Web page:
White certificates and competition

Tradable certificates are a good tool to promote economic activities when they increase the social surplus. White certificates are counterproductive, because although they encourage activities aimed at reducing energy consumption, these activities are “credence goods,” i.e., goods whose real quality cannot be verified. They therefore lead to opportunistic behavior by professionals of building renovation and heating system installation. In order to make the system virtuous, certificates should guarantee the results actually measured, instead of ex ante technical evaluations. Given the cost of controls, the accuracy of the declarations should be ensured by heavy penalties for infringements, which is not feasible when companies are too small. Concentration in the building renovation sector should therefore be encouraged, respecting a trade-off between the collective benefit of having large companies responsible for energy performance and the risk of abuse of a dominant position or collusion by these same companies.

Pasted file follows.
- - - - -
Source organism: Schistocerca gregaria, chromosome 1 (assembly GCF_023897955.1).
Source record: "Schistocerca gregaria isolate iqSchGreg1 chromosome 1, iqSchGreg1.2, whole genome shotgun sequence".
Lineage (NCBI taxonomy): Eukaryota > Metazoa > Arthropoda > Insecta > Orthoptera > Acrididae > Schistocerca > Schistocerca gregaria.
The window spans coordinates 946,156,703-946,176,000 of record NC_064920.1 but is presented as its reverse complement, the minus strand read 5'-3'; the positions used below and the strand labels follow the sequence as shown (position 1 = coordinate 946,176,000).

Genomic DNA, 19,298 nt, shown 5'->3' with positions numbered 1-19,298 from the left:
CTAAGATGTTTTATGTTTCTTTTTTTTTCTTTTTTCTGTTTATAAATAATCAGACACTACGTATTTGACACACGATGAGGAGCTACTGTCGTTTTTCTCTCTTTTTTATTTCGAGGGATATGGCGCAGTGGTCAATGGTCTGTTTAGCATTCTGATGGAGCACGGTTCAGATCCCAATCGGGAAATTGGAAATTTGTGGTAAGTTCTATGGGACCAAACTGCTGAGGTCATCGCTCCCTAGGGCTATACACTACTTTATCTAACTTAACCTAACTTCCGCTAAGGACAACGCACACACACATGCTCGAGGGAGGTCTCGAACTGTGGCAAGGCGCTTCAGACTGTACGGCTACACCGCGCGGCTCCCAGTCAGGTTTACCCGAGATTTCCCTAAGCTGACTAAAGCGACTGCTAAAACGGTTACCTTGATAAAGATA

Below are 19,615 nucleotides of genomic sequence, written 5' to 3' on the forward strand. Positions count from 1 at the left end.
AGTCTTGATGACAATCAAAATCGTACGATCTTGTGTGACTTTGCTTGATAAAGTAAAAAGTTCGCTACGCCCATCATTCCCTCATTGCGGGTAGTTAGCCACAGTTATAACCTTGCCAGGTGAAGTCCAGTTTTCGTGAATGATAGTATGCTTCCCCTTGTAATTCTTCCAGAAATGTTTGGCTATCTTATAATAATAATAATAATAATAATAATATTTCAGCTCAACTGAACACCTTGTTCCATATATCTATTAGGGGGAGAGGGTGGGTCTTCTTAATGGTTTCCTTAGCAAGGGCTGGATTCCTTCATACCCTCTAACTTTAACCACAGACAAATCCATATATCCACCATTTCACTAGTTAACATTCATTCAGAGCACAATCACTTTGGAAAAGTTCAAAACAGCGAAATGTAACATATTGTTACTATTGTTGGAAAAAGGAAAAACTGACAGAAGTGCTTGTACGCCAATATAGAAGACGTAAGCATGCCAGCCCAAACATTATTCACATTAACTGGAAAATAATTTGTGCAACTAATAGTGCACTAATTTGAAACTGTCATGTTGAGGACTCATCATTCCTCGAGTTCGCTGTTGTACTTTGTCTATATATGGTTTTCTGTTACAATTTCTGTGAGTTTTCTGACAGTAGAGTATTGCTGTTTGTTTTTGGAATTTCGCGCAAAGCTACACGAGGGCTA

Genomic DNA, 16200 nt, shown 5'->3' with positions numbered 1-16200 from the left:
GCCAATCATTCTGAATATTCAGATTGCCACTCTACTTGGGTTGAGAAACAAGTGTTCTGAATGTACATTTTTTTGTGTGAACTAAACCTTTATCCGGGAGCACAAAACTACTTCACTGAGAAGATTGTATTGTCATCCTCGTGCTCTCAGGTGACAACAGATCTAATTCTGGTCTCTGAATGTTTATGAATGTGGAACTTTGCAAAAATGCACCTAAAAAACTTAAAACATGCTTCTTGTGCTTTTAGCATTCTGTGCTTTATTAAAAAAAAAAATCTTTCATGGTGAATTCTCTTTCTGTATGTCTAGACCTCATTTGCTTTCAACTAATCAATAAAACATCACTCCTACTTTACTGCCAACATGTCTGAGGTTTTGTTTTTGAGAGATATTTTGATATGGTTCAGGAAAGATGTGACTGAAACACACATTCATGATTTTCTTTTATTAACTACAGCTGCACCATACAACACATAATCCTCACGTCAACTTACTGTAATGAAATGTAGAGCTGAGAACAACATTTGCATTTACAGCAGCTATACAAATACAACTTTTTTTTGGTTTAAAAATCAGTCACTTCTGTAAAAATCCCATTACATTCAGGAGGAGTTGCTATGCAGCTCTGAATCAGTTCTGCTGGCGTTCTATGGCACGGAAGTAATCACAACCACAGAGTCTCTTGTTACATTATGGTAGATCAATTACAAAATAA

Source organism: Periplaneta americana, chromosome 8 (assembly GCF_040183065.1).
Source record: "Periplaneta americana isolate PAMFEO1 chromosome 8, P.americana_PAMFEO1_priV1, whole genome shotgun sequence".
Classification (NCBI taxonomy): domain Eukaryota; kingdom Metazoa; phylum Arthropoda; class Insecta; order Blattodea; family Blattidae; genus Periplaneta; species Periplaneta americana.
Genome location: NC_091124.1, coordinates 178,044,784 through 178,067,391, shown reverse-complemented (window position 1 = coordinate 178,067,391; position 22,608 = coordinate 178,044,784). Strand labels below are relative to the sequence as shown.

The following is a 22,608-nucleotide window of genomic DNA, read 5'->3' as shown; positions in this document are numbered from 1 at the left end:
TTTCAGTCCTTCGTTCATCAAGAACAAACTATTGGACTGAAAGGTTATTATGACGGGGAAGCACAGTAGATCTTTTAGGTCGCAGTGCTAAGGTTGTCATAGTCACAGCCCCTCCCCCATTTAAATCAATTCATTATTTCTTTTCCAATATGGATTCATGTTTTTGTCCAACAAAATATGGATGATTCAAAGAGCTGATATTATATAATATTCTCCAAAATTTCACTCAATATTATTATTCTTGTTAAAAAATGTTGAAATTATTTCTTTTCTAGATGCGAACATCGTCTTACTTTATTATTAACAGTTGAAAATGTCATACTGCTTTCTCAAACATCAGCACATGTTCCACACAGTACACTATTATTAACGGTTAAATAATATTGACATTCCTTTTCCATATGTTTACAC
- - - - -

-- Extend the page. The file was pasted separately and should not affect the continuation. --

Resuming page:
I. Introduction 1. Energy utilities are legally bound to promote energy efficiency in 24 US states, 14 European countries, four Australian states and territories, Brazil, Canada, China, Korea, South Africa and Uruguay (International Energy Agency, 2017, 2020). The majority rely on a scheme of “white certificates” (also known as “energy saving certificates”). 2. These mechanisms are designed to correct a perceived “energy efficiency gap.” In the early 2000s, a few studies (e.g., McKinsey, 2009) argued that energy efficiency investments (e.g., attic insulation) were cost effective, which means that the value of the energy savings appropriately discounted exceeds the investment cost necessary to reduce energy consumption. In practice, few households make these investments. Possible

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Claude Crampes, Thomas-Olivier Léautier, White certificates and competition, February 2021, Concurrences N° 1-2021, Art. N° 98493, pp. 66-74

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